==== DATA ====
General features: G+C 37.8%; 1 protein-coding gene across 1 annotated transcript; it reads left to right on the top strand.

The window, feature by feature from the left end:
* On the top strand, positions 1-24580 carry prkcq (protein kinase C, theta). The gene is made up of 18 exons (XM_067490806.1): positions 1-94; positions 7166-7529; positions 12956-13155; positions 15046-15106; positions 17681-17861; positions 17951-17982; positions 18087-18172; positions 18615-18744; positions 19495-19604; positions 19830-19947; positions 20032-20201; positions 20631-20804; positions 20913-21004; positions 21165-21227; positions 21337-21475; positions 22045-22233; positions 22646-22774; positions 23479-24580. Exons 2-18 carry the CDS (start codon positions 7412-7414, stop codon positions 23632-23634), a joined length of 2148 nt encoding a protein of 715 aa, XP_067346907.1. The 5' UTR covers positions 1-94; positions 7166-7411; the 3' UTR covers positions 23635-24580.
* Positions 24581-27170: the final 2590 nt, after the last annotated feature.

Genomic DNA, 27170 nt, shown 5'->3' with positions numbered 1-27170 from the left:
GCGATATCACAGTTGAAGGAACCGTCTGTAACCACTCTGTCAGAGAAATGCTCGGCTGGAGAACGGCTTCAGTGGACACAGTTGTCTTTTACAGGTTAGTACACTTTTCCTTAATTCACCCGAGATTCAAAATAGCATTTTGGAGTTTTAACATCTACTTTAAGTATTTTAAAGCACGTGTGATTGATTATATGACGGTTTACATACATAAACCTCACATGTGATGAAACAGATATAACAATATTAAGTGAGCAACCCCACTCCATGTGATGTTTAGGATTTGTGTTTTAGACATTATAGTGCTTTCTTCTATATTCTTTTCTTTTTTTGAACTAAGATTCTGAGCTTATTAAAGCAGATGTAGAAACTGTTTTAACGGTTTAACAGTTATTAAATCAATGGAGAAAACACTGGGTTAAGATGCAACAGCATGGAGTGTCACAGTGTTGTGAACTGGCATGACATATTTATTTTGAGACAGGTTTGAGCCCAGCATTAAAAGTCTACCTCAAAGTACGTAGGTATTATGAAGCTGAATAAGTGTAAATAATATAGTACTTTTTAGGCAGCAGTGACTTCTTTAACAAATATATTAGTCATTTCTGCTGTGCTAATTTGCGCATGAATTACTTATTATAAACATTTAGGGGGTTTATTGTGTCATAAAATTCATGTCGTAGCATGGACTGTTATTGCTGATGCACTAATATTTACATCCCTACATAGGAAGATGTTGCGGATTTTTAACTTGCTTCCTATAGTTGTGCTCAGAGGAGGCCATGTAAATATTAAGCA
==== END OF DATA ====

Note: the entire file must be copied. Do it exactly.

General features: G+C 37.8%; 1 protein-coding gene across 1 annotated transcript; it reads left to right on the top strand.

The window, feature by feature from the left end:
* On the top strand, positions 1-24580 carry prkcq (protein kinase C, theta). The gene is made up of 18 exons (XM_067490806.1): positions 1-94; positions 7166-7529; positions 12956-13155; positions 15046-15106; positions 17681-17861; positions 17951-17982; positions 18087-18172; positions 18615-18744; positions 19495-19604; positions 19830-19947; positions 20032-20201; positions 20631-20804; positions 20913-21004; positions 21165-21227; positions 21337-21475; positions 22045-22233; positions 22646-22774; positions 23479-24580. Exons 2-18 carry the CDS (start codon positions 7412-7414, stop codon positions 23632-23634), a joined length of 2148 nt encoding a protein of 715 aa, XP_067346907.1. The 5' UTR covers positions 1-94; positions 7166-7411; the 3' UTR covers positions 23635-24580.
* Positions 24581-27170: the final 2590 nt, after the last annotated feature.

Genomic DNA, 27170 nt, shown 5'->3' with positions numbered 1-27170 from the left:
GCGATATCACAGTTGAAGGAACCGTCTGTAACCACTCTGTCAGAGAAATGCTCGGCTGGAGAACGGCTTCAGTGGACACAGTTGTCTTTTACAGGTTAGTACACTTTTCCTTAATTCACCCGAGATTCAAAATAGCATTTTGGAGTTTTAACATCTACTTTAAGTATTTTAAAGCACGTGTGATTGATTATATGACGGTTTACATACATAAACCTCACATGTGATGAAACAGATATAACAATATTAAGTGAGCAACCCCACTCCATGTGATGTTTAGGATTTGTGTTTTAGACATTATAGTGCTTTCTTCTATATTCTTTTCTTTTTTTGAACTAAGATTCTGAGCTTATTAAAGCAGATGTAGAAACTGTTTTAACGGTTTAACAGTTATTAAATCAATGGAGAAAACACTGGGTTAAGATGCAACAGCATGGAGTGTCACAGTGTTGTGAACTGGCATGACATATTTATTTTGAGACAGGTTTGAGCCCAGCATTAAAAGTCTACCTCAAAGTACGTAGGTATTATGAAGCTGAATAAGTGTAAATAATATAGTACTTTTTAGGCAGCAGTGACTTCTTTAACAAATATATTAGTCATTTCTGCTGTGCTAATTTGCGCATGAATTACTTATTATAAACATTTAGGGGGTTTATTGTGTCATAAAATTCATGTCGTAGCATGGACTGTTATTGCTGATGCACTAATATTTACATCCCTACATAGGAAGATGTTGCGGATTTTTAACTTGCTTCCTATAGTTGTGCTCAGAGGAGGCCATGTAAATATTAAGCA